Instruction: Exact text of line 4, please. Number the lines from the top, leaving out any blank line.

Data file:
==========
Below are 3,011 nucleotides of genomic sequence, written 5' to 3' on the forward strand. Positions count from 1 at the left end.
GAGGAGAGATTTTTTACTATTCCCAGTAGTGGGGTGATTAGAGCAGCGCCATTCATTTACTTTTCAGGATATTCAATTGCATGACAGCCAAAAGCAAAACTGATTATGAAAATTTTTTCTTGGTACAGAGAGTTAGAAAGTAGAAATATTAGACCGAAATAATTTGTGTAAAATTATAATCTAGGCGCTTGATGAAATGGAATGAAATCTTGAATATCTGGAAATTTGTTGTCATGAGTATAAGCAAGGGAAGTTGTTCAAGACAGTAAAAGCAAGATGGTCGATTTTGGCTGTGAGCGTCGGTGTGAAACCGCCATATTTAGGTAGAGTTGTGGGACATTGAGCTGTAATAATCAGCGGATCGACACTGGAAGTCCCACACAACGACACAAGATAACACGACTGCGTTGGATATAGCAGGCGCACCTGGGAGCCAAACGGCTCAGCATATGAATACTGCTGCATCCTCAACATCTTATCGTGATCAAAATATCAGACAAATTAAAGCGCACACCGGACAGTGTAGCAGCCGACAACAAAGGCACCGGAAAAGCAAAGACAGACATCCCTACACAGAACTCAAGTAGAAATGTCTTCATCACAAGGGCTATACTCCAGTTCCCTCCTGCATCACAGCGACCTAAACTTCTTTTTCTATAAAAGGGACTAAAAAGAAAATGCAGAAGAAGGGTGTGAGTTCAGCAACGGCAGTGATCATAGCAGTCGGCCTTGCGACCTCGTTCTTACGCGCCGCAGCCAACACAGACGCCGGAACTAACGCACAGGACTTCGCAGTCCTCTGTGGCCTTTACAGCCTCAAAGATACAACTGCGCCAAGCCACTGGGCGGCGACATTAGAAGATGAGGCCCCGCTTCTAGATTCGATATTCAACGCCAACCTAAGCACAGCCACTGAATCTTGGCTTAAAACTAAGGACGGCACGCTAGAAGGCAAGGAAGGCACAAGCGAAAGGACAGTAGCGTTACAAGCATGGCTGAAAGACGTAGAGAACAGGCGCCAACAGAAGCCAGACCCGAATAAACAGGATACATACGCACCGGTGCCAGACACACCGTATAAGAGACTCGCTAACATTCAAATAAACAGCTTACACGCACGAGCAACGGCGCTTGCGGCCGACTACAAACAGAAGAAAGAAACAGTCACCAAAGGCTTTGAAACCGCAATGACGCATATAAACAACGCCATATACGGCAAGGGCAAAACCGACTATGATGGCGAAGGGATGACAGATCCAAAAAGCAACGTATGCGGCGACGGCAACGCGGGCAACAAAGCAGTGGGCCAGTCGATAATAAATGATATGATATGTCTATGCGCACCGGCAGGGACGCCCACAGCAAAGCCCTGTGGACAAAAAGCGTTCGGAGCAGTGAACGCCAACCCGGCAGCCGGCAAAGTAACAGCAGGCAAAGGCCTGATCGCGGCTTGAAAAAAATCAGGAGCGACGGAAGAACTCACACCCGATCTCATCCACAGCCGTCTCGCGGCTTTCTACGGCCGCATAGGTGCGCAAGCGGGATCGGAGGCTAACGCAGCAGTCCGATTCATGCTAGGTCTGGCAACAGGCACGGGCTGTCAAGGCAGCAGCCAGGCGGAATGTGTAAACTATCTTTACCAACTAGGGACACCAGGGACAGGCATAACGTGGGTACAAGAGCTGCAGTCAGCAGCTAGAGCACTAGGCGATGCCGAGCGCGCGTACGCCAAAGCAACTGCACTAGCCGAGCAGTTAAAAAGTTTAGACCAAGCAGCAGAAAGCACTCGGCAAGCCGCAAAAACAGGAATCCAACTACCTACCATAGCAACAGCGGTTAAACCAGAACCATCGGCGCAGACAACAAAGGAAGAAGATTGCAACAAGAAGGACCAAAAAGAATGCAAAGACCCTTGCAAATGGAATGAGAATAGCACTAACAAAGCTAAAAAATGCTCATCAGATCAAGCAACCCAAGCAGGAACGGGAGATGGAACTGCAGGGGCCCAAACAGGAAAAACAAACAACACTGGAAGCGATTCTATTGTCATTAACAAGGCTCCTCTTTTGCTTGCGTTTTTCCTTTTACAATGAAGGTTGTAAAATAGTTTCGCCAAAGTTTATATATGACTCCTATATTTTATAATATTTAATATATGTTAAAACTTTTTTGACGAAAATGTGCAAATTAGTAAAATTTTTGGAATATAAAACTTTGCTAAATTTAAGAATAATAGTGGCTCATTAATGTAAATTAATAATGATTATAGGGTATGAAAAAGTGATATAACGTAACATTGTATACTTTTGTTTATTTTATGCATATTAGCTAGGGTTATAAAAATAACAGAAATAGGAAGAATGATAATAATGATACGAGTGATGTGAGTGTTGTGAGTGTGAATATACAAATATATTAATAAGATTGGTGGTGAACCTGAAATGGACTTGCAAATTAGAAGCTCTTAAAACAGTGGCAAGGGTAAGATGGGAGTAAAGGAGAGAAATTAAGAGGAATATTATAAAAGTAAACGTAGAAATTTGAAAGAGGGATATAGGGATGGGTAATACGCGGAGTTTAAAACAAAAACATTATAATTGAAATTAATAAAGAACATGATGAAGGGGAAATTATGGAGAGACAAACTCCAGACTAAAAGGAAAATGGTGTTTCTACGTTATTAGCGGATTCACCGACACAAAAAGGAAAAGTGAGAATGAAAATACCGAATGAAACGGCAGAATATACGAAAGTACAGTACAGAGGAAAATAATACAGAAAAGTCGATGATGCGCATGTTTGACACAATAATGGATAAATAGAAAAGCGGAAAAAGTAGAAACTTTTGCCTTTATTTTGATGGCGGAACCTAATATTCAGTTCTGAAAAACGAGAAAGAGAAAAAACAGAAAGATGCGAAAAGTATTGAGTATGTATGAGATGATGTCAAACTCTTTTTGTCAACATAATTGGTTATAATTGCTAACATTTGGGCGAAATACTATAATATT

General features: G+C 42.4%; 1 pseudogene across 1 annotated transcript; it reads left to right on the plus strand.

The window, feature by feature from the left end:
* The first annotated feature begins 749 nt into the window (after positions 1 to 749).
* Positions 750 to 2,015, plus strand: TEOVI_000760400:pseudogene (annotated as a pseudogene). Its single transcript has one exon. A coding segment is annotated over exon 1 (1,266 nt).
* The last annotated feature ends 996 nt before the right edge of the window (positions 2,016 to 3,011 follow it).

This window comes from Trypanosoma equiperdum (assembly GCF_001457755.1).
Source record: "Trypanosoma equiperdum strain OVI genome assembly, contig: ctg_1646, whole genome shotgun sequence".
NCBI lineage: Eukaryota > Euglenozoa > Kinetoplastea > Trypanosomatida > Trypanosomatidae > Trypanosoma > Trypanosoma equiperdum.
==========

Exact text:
The window, feature by feature from the left end: